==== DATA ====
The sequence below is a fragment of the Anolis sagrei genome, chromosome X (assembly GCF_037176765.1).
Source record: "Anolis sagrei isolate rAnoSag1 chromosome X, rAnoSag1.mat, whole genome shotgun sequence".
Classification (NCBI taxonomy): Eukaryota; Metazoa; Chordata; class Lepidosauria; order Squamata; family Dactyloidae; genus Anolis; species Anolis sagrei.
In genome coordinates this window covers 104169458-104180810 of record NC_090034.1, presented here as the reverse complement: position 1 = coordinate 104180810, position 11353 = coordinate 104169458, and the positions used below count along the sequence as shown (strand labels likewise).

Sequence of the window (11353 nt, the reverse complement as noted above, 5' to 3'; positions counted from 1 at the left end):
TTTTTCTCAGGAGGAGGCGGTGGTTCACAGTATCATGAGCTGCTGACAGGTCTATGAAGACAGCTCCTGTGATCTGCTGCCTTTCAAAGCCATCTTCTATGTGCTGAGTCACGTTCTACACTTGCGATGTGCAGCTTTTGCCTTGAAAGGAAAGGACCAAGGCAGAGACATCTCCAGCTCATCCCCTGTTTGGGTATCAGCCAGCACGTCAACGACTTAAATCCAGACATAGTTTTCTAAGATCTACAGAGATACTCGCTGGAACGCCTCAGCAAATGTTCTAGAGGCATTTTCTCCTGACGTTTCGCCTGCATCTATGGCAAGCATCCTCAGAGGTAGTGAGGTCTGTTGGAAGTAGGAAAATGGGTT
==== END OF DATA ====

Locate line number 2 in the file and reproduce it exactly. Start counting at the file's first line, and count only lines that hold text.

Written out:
Source record: "Anolis sagrei isolate rAnoSag1 chromosome X, rAnoSag1.mat, whole genome shotgun sequence".